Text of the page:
2) Someone else's expense... interesting phrase. This assumes that there are winners and losers, and that no one derives any benefit at all. This is mindless consumer consumption thinking, an item is used once for pleasure and then thrown away. This is totally false. Whether it is new roads, home health care, education, or child care, they are all investments that benefit society as a whole by improving well being and boosting productivity and even improve overall conditions for the wealthy who might not use such services directly themselves. Ask a wealthy person, are you better off if your workers don't have a high turn over rate, are not sick or absent a lot, are not committing crimes where you have to provide the expense of your own private security services, if you don't have to put out vast sums of your own wealth to educate or train your workers because government has already done it for you, etc. ?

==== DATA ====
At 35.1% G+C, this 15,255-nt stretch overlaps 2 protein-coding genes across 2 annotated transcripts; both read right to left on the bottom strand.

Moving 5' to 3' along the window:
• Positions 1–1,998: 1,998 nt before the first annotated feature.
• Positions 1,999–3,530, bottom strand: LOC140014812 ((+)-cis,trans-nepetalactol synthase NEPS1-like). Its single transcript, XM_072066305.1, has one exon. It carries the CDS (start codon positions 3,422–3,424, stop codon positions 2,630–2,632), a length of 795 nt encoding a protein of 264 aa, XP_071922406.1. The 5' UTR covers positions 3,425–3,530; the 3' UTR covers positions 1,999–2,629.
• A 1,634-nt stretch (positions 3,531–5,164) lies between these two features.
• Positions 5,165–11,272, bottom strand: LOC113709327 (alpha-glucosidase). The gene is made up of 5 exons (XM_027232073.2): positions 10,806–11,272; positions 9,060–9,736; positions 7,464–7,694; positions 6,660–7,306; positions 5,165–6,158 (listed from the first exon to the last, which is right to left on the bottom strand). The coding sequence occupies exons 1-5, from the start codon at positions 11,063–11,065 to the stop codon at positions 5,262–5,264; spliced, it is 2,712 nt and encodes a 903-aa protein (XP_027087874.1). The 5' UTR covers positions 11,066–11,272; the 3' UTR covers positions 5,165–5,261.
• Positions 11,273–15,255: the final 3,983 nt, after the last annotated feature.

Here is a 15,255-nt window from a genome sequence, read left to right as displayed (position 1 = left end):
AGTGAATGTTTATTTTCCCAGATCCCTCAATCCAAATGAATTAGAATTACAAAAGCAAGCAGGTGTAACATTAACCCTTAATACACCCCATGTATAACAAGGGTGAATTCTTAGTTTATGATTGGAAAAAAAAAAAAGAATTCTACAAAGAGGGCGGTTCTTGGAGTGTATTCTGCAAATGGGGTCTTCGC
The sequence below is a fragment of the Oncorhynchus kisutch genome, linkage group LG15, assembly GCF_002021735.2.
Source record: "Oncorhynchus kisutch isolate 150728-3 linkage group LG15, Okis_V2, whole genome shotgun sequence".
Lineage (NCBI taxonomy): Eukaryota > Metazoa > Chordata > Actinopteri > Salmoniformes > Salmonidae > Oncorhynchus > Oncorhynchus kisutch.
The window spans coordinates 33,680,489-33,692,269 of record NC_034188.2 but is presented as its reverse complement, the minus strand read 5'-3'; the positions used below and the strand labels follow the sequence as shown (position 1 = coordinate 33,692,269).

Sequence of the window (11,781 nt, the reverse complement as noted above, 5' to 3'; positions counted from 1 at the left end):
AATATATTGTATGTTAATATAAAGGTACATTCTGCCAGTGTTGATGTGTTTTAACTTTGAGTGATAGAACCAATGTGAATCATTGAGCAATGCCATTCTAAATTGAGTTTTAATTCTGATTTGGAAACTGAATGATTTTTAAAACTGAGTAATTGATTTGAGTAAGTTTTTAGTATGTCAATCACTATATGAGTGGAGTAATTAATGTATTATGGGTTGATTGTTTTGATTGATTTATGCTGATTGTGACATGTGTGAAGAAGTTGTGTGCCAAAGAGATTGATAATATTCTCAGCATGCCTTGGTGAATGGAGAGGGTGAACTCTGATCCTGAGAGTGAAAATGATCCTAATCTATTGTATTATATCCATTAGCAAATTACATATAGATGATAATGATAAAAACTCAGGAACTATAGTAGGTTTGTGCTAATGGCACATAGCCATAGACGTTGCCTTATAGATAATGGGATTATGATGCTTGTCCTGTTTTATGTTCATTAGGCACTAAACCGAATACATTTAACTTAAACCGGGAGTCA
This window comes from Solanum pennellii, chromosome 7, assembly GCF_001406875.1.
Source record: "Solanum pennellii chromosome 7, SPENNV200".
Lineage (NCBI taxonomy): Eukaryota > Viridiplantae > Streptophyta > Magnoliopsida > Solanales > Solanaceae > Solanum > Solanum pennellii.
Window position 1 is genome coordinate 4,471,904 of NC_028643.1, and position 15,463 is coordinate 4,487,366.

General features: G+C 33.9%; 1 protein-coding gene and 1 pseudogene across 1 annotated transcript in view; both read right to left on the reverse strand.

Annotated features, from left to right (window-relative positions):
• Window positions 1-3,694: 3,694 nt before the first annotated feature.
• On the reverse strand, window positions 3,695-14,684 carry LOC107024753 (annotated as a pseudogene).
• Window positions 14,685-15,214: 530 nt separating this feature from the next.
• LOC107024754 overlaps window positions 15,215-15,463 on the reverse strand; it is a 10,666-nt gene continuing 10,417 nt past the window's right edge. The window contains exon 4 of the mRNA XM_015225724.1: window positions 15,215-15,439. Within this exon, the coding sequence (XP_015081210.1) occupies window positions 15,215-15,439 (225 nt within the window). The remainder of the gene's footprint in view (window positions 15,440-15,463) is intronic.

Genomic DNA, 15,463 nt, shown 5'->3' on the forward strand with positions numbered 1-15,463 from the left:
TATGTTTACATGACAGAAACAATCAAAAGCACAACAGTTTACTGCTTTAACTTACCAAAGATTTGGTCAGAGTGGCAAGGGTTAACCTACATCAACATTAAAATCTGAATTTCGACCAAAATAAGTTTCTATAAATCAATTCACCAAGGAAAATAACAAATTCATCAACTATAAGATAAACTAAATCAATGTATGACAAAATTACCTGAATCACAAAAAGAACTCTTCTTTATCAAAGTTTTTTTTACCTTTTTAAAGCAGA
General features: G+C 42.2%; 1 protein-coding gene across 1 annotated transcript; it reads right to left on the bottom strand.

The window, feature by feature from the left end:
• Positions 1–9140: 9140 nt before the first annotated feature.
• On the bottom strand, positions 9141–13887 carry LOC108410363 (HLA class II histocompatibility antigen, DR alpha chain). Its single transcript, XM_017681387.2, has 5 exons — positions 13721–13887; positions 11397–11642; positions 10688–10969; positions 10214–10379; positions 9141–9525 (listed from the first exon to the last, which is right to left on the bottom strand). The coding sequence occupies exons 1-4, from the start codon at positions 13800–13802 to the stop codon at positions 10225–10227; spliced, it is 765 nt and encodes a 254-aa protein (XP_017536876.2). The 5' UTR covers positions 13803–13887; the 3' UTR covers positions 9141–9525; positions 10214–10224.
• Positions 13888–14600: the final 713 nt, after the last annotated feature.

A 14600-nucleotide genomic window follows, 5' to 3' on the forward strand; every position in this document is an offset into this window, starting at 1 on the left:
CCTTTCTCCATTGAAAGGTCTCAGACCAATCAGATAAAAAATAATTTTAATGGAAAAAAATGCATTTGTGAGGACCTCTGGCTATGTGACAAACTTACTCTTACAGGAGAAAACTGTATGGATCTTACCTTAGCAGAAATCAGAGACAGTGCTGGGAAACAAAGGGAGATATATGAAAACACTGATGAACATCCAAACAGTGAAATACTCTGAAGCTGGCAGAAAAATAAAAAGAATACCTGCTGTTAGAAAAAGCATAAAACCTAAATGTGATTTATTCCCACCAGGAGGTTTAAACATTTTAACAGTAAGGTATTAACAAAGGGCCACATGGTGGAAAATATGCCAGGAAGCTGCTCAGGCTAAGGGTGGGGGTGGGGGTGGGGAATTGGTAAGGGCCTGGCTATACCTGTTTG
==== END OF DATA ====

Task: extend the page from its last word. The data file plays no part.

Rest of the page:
3) How are tax cuts for the very wealthy, who have neither asked for them to begin with nor derive very much additional benefit from them, not the biggest "freebie" of them all? How is it allowing them to enjoy the benefits that societal infrastructure provides to them, without them having to pay for it, not a freebie? If my millionaire friend gets to use the same airport that my middle class self does, and I paid taxes for its construction, and he paid no taxes because of a tax cut and tax shelter, how is that not a freebie for him?

  4. [4] 
    John M wrote:

    [1] John M from Ct. wrote:

    "I appreciate the passionate partisanship, but why would broadcast media ask hard to answer, potentially embarrassing or damaging questions of politicians who they need to have on their shows going forward?"